Got that mojo workin'

The Democrat political edge so talked about a few months ago seems to have dulled. 

 The words "sleeping giant" are being invoked to describe the town hall phenomenon sweeping America. This is correct, up to a point.  Many of those who rallied behind Obama were fashionistas in pursuit of the latest trend, in this case, support of a charismatic person. 

Fashion is a very shaky foundation for a political movement, because what's in one year is by the definition of fashion out the next.  Many more were in love with the idea of voting for an articulate black man who promised to transcend both race and partisanship, an ideal that was eroding even before the inauguration.  In either case, a cult of personality was more in evidence than a concrete set of political beliefs.  

Those protesting today in town halls have a belief system and a bigger stake in the outcome than making a feel good fashion statement.

Another difference is that the Obama campaign itself organized venues to get new people involved.  As a recent article in my local paper noted, the Tea Party movement has brought together a disparate group not tied to any previously existing political apparatus.  The Mamas for Obama may have met their match in the Mamas against big government

As I contrast and compare the anti Health Care bill protestors who arrive in their own vehicles with homemade signs to the pro Health Care protestors who arrive in busses, wearing union colors and brandishing machine made signs, I am reminded of what a then member of powerful Chicago politician Mike Madigan's extended political family said to me 25 years ago. This operative told me that Republicans never won because all they did was write checks to pay others to do the real work.   Democrats, on the other hand, always turned out a small army of enthusiastic workers willing to go door to door, man phone banks and show up to cheer enthusiastically at huge rallies.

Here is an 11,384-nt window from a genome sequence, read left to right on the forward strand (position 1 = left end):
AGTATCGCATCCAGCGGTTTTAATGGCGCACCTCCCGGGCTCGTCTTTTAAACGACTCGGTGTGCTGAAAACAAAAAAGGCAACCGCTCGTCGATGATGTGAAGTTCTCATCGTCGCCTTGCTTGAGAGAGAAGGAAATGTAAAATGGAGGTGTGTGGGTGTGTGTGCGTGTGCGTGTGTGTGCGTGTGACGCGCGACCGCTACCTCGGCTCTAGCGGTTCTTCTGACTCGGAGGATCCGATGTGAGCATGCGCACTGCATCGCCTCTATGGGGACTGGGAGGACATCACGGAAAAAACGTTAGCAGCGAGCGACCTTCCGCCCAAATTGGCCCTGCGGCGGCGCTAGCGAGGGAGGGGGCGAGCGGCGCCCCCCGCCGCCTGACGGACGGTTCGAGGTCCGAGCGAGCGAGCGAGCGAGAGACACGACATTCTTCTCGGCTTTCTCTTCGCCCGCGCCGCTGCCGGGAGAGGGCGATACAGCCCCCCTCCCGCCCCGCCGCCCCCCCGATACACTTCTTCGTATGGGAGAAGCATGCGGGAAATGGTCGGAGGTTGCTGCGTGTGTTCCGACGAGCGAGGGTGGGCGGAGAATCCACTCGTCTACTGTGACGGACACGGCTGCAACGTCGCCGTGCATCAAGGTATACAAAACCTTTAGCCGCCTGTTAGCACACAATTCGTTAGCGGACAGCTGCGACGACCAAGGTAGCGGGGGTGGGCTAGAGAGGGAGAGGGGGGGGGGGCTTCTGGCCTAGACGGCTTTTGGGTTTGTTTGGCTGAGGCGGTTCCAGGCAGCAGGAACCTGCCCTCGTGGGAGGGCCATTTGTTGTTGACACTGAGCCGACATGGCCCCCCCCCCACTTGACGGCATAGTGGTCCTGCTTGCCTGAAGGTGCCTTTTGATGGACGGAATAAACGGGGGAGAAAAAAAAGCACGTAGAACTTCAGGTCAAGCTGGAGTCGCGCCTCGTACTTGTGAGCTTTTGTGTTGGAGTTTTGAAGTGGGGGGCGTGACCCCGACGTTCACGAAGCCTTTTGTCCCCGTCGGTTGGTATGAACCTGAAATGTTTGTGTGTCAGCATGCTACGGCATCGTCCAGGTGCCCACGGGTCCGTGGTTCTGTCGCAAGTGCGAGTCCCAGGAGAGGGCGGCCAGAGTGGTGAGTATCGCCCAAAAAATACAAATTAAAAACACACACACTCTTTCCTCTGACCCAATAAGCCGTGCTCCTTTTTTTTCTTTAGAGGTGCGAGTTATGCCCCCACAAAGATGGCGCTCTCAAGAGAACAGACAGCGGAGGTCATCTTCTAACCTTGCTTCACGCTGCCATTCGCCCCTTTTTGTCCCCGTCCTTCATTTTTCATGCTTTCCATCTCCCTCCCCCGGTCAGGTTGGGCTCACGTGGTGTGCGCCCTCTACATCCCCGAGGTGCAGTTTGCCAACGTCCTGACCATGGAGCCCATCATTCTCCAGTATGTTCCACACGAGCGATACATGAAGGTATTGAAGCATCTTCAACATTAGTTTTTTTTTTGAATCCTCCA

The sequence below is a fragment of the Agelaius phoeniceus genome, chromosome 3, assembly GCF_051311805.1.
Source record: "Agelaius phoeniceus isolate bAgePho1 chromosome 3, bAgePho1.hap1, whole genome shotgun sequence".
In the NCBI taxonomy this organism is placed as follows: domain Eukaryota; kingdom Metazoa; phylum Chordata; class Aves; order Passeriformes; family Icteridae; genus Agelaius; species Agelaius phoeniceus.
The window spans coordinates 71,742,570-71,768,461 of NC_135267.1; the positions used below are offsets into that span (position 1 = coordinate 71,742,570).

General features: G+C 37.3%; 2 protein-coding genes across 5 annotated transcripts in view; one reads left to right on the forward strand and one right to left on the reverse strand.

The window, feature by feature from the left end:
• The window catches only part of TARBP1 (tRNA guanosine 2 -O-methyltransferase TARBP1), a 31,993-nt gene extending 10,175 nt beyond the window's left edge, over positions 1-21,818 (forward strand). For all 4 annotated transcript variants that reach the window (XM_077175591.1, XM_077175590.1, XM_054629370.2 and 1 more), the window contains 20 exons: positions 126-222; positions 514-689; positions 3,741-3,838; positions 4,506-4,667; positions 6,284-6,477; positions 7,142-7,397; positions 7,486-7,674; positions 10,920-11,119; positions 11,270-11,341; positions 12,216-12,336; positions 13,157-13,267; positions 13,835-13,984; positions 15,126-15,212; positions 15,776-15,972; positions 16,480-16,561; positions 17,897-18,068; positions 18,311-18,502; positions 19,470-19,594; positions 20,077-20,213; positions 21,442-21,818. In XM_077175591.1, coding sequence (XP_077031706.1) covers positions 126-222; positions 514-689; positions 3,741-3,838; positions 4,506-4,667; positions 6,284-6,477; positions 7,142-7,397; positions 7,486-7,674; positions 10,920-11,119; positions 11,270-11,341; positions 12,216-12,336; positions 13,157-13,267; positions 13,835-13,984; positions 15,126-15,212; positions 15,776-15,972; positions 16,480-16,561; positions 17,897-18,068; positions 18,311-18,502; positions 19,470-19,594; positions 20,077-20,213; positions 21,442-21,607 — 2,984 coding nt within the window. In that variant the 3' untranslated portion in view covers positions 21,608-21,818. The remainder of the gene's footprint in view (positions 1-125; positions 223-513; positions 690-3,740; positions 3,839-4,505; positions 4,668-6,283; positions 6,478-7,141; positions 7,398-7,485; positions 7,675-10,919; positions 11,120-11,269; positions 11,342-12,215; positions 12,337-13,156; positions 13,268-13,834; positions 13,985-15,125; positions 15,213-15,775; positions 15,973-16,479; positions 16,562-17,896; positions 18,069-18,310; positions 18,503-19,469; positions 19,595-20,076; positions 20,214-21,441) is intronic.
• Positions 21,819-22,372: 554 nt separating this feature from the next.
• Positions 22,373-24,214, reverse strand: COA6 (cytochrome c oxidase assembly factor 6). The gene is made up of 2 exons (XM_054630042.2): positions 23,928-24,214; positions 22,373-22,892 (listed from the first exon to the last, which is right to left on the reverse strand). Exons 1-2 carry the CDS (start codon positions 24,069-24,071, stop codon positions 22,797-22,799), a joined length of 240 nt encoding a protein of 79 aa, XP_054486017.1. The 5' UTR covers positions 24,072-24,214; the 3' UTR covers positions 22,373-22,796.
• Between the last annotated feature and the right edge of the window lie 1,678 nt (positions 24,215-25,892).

The Democrat political edge so talked about a few months ago seems to have dulled. 

 The words "sleeping giant" are being invoked to describe the town hall phenomenon sweeping America. This is correct, up to a point.  Many of those who rallied behind Obama were fashionistas in pursuit of the latest trend, in this case, support of a charismatic person. 

Fashion is a very shaky foundation for a political movement, because what's in one year is by the definition of fashion out the next.  Many more were in love with the idea of voting for an articulate black man who promised to transcend both race and partisanship, an ideal that was eroding even before the inauguration.  In either case, a cult of personality was more in evidence than a concrete set of political beliefs.  

Those protesting today in town halls have a belief system and a bigger stake in the outcome than making a feel good fashion statement.

Another difference is that the Obama campaign itself organized venues to get new people involved.  As a recent article in my local paper noted, the Tea Party movement has brought together a disparate group not tied to any previously existing political apparatus.  The Mamas for Obama may have met their match in the Mamas against big government

As I contrast and compare the anti Health Care bill protestors who arrive in their own vehicles with homemade signs to the pro Health Care protestors who arrive in busses, wearing union colors and brandishing machine made signs, I am reminded of what a then member of powerful Chicago politician Mike Madigan's extended political family said to me 25 years ago. This operative told me that Republicans never won because all they did was write checks to pay others to do the real work.   Democrats, on the other hand, always turned out a small army of enthusiastic workers willing to go door to door, man phone banks and show up to cheer enthusiastically at huge rallies.